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  • Author: Niklas Helwig, Carolin Rüger
  • Publication Date: 02-2015
  • Content Type: Journal Article
  • Journal: The International Spectator
  • Institution: Istituto Affari Internazionali
  • Abstract: When Catherine Ashton took up office as High Representative of the Union for Foreign Affairs and Security Policy (HR), she met with high expectations - and much disappointment. As the first incumbent of the remodelled position, she had the chance to leave a legacy for her successor, but faced an unclear job description. What was the HR's role in EU foreign policy? It is argued that the HR acted as a diplomat and manager of EU external action, while her role performance in co-leadership and brokering were less successful. Role expectations and performance entered a fragile equilibrium at the end of Ashton's tenure. However, the future role of the HR might shift more towards a co-leader of EU foreign policy.
  • Topic: Security, Foreign Policy
  • Political Geography: Europe
  • Author: Andrey Makarychev, Alexandra Yatsyk
  • Publication Date: 02-2015
  • Content Type: Journal Article
  • Journal: The International Spectator
  • Institution: Istituto Affari Internazionali
  • Abstract: The Winter Olympic Games in Sochi and the annexation of Crimea were two major international events in which Russia engaged in early 2014. In spite of all the divergence in the logic underpinning each of them, four concepts strongly resonate in both cases. First, in hosting the Olympics and in appropriating Crimea, Russia was motivated by solidifying its sovereignty as the key concept in its foreign and domestic policies. Second, the scenarios for both Sochi and Crimea were grounded in the idea of strengthening Russia as a political community through mechanisms of domestic consolidation (Sochi) and opposition to unfriendly external forces (the crisis in Ukraine). Third, Sochi and Crimea unveiled two different facets of the logic of normalisation aimed at proving - albeit by different means - Russia's great power status. Fourth, one of the major drivers of Russian policy in both cases were security concerns in Russia's southern flanks, though domestic security was also an important part of the agenda.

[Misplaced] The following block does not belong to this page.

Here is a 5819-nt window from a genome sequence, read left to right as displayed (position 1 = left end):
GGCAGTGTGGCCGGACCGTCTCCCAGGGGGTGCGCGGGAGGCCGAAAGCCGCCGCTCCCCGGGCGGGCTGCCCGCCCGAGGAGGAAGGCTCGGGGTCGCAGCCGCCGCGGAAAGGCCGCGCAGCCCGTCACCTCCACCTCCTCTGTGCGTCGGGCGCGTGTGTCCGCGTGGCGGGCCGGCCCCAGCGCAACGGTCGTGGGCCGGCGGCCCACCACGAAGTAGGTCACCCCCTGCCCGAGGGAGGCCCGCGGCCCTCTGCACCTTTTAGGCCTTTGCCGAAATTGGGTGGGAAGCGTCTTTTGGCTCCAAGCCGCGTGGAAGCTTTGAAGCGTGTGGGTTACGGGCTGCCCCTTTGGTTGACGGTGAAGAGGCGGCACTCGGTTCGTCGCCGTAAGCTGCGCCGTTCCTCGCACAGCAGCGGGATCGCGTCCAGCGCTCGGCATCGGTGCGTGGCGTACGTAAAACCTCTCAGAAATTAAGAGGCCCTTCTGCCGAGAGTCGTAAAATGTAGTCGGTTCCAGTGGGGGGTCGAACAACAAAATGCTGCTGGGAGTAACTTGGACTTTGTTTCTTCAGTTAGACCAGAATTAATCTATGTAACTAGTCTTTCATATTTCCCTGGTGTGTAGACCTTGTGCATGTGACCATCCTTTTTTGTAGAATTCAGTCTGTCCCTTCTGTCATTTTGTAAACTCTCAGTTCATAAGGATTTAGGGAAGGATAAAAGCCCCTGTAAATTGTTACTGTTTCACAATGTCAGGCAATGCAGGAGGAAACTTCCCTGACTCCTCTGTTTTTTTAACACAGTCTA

• Topic: Security
  • Political Geography: Russia, Ukraine
  • Author: Alena Vysotskaya Guedes Vieira
  • Publication Date: 02-2015
  • Content Type: Journal Article
  • Journal: The International Spectator
  • Institution: Istituto Affari Internazionali
  • Abstract: Russia's actions towards Ukraine in 2013-14, which inaugurated a new Cold War in its relations with the West, presented a dilemma to Russia's allies: whether to align themselves with Russia's choices or pursue a more independent course of action. The leadership of Belarus, Russia's closest ally, chose the latter option both by establishing dialogue with the interim government and President of Ukraine, Oleksandr Turchinov, considered illegitimate in Russia and, later, by being present at the inauguration of Petro Poroshenko on 7 June 2014 and downplaying Russia's position on the 'federalisation' of Ukraine as the only way out of the country's instability. The perspective of the intra-alliance security dilemma helps explain the divergence of views between Russia and Belarus, while pointing to the changing position of the parties towards the Eurasian integration project.
  • Topic: Security, Cold War, Government